According to the results shown in Table 2, success rates were relatively high for small 2D HP models, but they decreased as increased. The average degeneracy was low for 2D models. By contrast, the success rate for 3D models
was low compared with that of 2D models. For , was low, but for , it was comparatively high. Thus, designed sequences did not appear to be likely to fold into the target conformations for the cubic lattice. In addition, increased as the number of residues increased for both the 2D and 3D lattices.
Note that we did not enumerate designabilities of all conformations for the , , and models; hence, there may have been non-designable conformations among the 100 randomly chosen conformations. However, it is likely that this was not the case for the and models, because the smaller HP model did not lead to any non-designable conformation. On the other hand, the fraction of non-designable conformations out of all conformations for the model was 21/69; the fraction for the model is expected to be less than that because the fraction decreased as the size increased in the 2D cases. Thus, there may have been a considerable number of non-designable conformations among the randomly chosen 100 conformations for the model; hence, the real success rate of the model increased when non-designable conformations were excluded.
Concerning the MHDC of the and HP models, we obtained a good sequence (Figs. 1, 2, and 3). This is the first example of design of a MHDC without enumerating all HP sequencesli1996emergence . For the MHDC of the HP model, we successfully designed a good sequence for the energy parameters (Fig. 2) and (-1, 0, 0) (Fig. 3). We executed MCSs for these three cases. The results obtained here demonstrate the features of general globular proteins, with H residues on the inside of the protein and P residues on the surface exposed to the surrounding water molecules. We observed four residues (surrounded by dotted black circles in Figs. 2 and 3) that were different from each other, possibly owing to the presence or absence of H-P (P-H) contact energies.
The larger of the MHDC of HP model with compared with the case of could have been due to the lower H-H interaction , leading to a greater increase in the number of H-residues than in the case of . Therefore, one needs to increase in order for the surface residues to be P residues.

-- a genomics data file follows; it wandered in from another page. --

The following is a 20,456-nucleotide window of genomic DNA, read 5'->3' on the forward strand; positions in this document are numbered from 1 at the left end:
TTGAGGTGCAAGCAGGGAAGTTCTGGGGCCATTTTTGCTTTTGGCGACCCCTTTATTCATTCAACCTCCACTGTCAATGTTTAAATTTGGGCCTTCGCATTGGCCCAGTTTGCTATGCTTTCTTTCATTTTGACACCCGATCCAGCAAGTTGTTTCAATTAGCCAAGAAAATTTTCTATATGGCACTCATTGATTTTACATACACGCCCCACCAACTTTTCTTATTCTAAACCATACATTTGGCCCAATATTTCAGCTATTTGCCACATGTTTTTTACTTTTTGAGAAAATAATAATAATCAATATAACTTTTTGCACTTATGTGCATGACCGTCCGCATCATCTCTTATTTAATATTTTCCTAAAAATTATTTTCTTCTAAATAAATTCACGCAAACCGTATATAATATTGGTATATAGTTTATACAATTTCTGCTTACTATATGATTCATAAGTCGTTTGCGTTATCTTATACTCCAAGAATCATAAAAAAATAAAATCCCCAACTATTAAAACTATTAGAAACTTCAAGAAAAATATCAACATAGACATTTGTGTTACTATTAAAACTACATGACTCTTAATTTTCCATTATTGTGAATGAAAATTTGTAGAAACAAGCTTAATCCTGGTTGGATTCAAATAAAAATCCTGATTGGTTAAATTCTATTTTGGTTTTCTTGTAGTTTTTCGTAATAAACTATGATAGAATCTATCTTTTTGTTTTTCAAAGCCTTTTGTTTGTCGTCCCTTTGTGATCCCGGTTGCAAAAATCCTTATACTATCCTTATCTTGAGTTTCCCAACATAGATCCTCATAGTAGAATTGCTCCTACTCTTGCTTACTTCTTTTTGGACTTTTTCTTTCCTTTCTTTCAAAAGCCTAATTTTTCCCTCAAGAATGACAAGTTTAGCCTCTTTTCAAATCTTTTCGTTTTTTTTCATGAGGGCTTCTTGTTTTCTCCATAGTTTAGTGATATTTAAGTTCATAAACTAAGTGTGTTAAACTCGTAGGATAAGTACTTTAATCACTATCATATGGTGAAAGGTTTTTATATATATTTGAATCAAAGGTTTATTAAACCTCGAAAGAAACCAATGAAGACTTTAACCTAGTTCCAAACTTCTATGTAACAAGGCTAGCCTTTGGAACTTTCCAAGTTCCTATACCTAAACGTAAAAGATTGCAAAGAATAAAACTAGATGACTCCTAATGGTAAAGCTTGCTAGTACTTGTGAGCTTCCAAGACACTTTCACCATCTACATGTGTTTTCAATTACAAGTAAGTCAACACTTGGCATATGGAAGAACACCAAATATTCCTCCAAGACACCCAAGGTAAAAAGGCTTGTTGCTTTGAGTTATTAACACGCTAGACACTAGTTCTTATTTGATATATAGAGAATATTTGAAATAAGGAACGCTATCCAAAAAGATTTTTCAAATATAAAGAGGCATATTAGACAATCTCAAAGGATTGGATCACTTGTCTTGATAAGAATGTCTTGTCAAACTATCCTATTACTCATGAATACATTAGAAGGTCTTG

iii.2 Large 2D conformations
Here, we chose 2D HP models with comparatively large size () models studied by Irbäck et al.irback1998monte ; irback1999design . This confirmed that the designed sequence was likely to fold into the target conformation with simulated tempering. For the model with (respectively 50), the parameters were set to (0.85) and the MCSs were (). The energy parameters were set to in both cases. The simulation was executed by a normal PC with 1.2 GHz dual-core Intel Core m3 and 8 GB memory, and the calculation time was approximately 0.5–1 s (11–12 s) for (50). Thus, our method ran faster than those used in previous studies. As a result, we successfully designed the same sequences reported by Irbäck et al. (Figs. 4 and 5). Our method also demonstrates the features of globular proteins.
iii.3 Optimal and number of surface residues
We represent the relation between the optimal and the number of surface residues in Fig. 6. We show only the results for because the optimal varies depending on the energy parameters for a given conformation. We therefore plotted the results for all 2D models and the MHDC model with The residues that were bent 90 degrees inward (indicated by a dashed black circle in Figs. 4 and 5) were not counted for because a water molecule is unlikely to combine with such residues (see Fig. 6).
We observed noticeable linearity between and
. The outlierwas obtained in the 2D case (Fig. 4), in which the target conformation was not fully compact and the number of surface residues was much larger than those of other target conformations tested. According to these results, the optimal can be estimated by the number of surface residues of a target conformation.
iii.4 Probability of a P residue
Finally, in order to clarify why 3D models performed less well than 2D models, we consider the probability that a residue is P for all residues of the and MHDC models (Figs. 7 and 8). We use in Eq. (17) as .
Each in Figs. 7 and 8 is the average of over the last MCSs in both cases. In the case of the 3D lattice, the values of for residues 2, 16, 22, and 24 were not very high. These residues were located in the center of each cube side. By contrast, all values greater than 0.5 were almost equal to 1 in the case of the 2D lattice. Accordingly, it can be seen that the clear division of all values into or is an index of successful design. Thus, the 3D models are difficult instances for our design method.
Our method is similar to the SG method proposed by Shakhnovich and Gutinshakhnovich1993engineering , which did not include . The difference between the SG method and ours is the minimization function. The SG method minimizes directly, keeping a constant value determined a priori, but our method minimizes . Therefore, our method can minimize , maintaining the general features of globular proteins, that is, H residues on the inside and P residues on the surface exposed to the surrounding water molecules. Thus, one can minimize while reducing the diversity of conformations into which a designed HP sequence can fold by minimizing . This corresponds, in a sense, to negative designjin2003novo .